This week we’ve got a very comforting recipe for you. Soon it will be the beginning of spring, yet some days it still feels like winter. So for those challenging days, there is nothing better than a good casserole dish, to take the blues away.

We are big fans of casseroles, remember our vegan orzo? And then it was the cauliflower with smoked cheese we made a couple of winters ago. This winter, we decided to use beans, as we wanted to feel a bit healthier. And for some reason, beans have that effect. We used small white beans, but you can use gigantes as well.

Our organic beans are harvested every year in farms in northern Greece. You can use them to make your own homemade baked beans, but also add them in soups, stews and grain bowls, like this comforting soup with beans and butternut squash.

This week it’s beans, fragrant pesto and melted graviera cheese. Yum!

Serves 4 with leftovers

200g small beans (you can also choose gigantes butterbeans)
2 bay leaves
2 cups seasonal greens, finely chopped (we used purple kale and spinach)
2 tbsp 17C olive oil
250gr milk or cream
2 eggs
200g graviera cheese, grated
¾ cups pesto (we used our green pistachio pesto)

The night before soak the beans in cold water. The morning after, boil the beans with the bay leaves for around 45 minutes or until tender. Drain the beans and discard the bay leaves.

Steam the greens until soft.

In a bowl whisk together the lemon oil, milk or cream and eggs, adding half of the cheese in the end.

In a casserole, mix together the beans and pesto. Add the eggs-cream mixture and stir everything together, until well mixed. Sprinkle the remaining cheese on top.

Bake at 180C for 30min or until hot and bubbly inside.


At this time of the year, too much work and a gloomy weather often makes us feel low in energy. So we often go for colourful food, to balance the grey skies. This week we are making a nutritious salad, with raw fennel and citrus.

First of all, we love crunching on raw vegetables. It is relaxing, I can’t explain it. Do you remember our raw beetroot and apple salad? Or the wonderful galomyzithra and yoghurt dip we made a few weeks ago to accompany raw veggies? And then there’s citrus, the fruits that give colour to winter. And vitamins! Last year we made a wonderful citrus dressing, and a carrot and citrus salad to go with it. This week we found some blood oranges at the market. They are highly seasonal, and we absolutely love foods that you can only find for a few weeks in the year –wild garlic, we are waiting for you!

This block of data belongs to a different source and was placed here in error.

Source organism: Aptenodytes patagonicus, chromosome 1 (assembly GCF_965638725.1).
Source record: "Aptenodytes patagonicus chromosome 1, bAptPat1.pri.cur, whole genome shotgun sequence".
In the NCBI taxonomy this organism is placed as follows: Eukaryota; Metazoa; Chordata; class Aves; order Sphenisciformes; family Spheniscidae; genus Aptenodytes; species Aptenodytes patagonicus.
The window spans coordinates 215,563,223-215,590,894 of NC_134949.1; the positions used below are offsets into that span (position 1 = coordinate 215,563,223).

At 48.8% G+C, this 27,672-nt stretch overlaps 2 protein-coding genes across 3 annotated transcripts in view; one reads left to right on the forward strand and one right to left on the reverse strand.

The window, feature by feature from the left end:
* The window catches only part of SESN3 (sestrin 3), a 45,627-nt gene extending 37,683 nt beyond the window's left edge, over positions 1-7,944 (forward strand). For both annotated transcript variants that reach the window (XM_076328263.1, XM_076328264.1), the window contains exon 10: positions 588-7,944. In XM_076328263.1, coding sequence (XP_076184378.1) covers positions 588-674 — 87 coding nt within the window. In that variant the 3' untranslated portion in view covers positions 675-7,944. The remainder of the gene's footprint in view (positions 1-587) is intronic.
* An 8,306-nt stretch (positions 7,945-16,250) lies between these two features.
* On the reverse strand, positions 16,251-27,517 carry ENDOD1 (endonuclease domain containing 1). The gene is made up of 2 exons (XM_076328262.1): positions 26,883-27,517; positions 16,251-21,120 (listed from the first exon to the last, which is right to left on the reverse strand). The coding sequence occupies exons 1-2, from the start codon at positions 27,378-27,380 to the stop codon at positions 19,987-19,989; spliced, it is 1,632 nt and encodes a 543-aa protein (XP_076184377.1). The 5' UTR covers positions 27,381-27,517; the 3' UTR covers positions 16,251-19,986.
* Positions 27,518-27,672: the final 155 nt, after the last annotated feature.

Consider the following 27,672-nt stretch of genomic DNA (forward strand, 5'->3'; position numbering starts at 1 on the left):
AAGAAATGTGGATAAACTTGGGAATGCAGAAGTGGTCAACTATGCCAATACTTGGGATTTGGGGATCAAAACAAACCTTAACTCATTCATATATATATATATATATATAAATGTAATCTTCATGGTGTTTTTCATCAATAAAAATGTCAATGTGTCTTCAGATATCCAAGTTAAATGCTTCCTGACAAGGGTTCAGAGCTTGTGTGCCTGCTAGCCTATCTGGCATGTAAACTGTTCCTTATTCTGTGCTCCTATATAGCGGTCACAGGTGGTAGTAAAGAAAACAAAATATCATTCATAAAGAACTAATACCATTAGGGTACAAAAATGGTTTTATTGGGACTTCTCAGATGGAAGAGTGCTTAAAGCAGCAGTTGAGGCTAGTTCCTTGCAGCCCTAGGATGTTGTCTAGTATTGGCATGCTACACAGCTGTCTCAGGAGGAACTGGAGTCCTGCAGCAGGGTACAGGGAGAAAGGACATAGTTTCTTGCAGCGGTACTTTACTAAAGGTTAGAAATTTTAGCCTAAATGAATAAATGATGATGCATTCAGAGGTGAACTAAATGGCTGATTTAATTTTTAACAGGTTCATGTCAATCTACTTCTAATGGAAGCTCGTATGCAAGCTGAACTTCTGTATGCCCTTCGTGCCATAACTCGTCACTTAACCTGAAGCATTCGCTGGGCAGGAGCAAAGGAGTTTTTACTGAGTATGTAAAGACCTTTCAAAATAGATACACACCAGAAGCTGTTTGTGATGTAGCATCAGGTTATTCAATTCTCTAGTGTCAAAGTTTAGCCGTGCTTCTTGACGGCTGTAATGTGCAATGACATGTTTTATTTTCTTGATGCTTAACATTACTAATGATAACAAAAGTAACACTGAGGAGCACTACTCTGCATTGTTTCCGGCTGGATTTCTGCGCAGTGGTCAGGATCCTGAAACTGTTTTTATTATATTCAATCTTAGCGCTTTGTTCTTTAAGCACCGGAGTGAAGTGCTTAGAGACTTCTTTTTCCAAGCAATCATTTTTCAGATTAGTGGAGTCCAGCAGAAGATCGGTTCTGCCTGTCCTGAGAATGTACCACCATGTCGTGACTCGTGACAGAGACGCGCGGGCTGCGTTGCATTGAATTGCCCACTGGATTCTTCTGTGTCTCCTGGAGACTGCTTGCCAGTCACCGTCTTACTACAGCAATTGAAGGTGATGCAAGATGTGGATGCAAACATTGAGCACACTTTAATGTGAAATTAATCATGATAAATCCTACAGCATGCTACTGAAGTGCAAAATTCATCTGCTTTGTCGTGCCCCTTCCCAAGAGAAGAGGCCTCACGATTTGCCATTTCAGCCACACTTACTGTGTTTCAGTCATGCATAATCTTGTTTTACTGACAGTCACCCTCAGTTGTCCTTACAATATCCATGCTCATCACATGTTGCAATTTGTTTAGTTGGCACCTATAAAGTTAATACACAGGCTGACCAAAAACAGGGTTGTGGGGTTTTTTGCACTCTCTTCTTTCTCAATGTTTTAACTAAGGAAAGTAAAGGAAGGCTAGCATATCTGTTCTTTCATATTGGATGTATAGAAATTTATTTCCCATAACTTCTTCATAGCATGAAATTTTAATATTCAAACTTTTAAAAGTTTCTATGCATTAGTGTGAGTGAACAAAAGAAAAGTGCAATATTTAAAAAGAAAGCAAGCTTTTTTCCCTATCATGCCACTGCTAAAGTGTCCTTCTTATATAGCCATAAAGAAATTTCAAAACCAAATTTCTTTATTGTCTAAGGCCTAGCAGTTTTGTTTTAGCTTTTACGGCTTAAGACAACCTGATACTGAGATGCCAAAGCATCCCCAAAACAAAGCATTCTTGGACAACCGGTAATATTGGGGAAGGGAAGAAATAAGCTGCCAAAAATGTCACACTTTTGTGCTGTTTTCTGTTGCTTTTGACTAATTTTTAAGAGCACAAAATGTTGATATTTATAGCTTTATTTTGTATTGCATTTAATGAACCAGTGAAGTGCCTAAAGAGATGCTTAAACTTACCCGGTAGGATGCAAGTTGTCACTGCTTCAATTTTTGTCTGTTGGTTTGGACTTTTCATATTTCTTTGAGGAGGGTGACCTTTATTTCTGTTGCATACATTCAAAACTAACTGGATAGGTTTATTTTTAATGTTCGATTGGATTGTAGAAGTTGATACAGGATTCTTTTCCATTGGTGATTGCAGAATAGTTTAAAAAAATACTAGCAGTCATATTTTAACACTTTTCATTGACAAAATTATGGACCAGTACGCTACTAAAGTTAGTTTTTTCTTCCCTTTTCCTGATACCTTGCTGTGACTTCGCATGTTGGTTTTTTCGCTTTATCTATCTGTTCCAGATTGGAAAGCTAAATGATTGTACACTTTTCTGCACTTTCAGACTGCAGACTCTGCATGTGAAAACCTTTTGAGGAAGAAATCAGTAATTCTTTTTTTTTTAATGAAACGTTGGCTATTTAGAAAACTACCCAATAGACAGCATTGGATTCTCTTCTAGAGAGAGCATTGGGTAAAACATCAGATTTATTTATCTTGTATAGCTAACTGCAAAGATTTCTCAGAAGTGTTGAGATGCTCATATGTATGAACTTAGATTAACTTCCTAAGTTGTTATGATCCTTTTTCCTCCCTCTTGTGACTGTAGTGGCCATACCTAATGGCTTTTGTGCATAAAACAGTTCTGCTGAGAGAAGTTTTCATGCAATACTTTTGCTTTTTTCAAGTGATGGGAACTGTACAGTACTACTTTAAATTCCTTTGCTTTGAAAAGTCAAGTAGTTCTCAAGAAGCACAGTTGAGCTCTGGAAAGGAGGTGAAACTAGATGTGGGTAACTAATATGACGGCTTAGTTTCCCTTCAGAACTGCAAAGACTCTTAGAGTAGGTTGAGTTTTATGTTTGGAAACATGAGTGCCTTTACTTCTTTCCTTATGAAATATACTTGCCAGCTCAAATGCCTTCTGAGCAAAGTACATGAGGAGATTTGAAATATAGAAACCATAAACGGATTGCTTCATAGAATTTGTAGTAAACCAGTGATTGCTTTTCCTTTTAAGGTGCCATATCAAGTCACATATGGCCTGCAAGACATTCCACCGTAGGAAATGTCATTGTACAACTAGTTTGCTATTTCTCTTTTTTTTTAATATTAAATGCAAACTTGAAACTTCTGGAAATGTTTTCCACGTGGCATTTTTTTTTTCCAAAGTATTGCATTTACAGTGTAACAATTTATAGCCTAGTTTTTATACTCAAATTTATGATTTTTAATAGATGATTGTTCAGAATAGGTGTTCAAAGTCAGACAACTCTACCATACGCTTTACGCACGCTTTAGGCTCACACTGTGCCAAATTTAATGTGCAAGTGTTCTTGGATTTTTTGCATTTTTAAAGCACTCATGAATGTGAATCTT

For this salad, we also used a selection of olives, wild green unripe olives with lemon and our kalamata olives with ouzo, to perfectly complement citrus and fennel! They are a good source of protein, vitamin E, antioxidants and polyphenols and an excellent provider of oleic acid and oleuropein. And yummy!

And as this is a citrus feast, we couldn’t but use our 17C olive oil with lemons and oranges and our mandarin balsamic vinegar. So go on, grab your fruit and veg and join us in making our days more colourful and fresh!

Serves 4

1 bulb of fennel
1 small orange
1 small blood orange
1 small pink grapefruit
½ tub of olives (we used a combination of unripe lemon and kalamata with ouzo olives)
1 tbsp balsamic cream with mandarin
1 tbsp lemon juice
4 tbsp 17C flavoured olive oil
salt

Thinly slice the fennel. Peel and finely slice the orange, blood orange and grapefruit.

Place in a large platter and scatter the olives. Drizzle with balsamic mandarin cream, lemon olive oil and lemon juice. Season with salt and serve immediately.

This salad turns into a whole different dish if you keep it overnight. The fruits and veg soften up and the flavours all blend wonderfully together. So you can have it for lunch the next day!


Christmas is around the corner and all of us are feeling very festive here at Oliveology! Have you checked our advent calendar yet? We’ve got a special treat every day, how exciting!

We’ve had a very busy few weeks, planning our delicious events for 2020!

We are very excited to share with you some very interesting workshops: In February we will warm up with our Greek stews & soups workshop. In March we will learn how to make Traditional Greek pies, and at the end of March we have our Vegan Workshop.

When it comes to dinner experiences, On Valentine’s Day we have a special dinner experience planned, focusing on the senses. In June we have a dinner & a talk around Greek olive oil mythologies, with lots traditional dishes, slowly cooked in olive oil. The latter by yours truly.

So in case you are looking for an unusual gift this Christmas, our Events Gift Card is what you need!

Following last week’s festive spirit, when we made a warm orange salad with our truffle honey, this week we have prepared a white soup made with one of my favourite Oliveology ingredients: our apple oil! Imagine olives pressed with apples, walnuts, cinnamon, honey & sage, what a combination! And like we did in our celeriac soup, we’ve added a little secret ingredient: almonds!